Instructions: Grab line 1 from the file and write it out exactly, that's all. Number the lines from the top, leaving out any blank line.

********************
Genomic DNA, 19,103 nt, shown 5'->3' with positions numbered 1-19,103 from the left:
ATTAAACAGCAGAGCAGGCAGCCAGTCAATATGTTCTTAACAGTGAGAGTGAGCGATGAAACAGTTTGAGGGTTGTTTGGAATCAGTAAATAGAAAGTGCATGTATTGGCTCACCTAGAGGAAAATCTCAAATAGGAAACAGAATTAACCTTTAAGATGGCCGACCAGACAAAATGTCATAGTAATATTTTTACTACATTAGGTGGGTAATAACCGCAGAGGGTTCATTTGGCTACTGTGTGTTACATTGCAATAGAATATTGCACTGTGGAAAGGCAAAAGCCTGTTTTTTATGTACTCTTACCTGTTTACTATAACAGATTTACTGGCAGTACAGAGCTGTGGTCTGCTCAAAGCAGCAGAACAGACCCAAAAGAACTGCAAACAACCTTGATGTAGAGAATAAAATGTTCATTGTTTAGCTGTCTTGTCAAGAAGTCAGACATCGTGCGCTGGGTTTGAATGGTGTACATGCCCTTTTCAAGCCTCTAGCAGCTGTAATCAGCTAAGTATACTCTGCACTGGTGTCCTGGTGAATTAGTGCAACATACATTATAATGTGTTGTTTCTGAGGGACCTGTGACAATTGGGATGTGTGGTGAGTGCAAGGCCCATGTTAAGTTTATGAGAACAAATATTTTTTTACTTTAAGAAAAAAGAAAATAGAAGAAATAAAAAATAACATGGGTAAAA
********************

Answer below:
Genomic DNA, 19,103 nt, shown 5'->3' with positions numbered 1-19,103 from the left: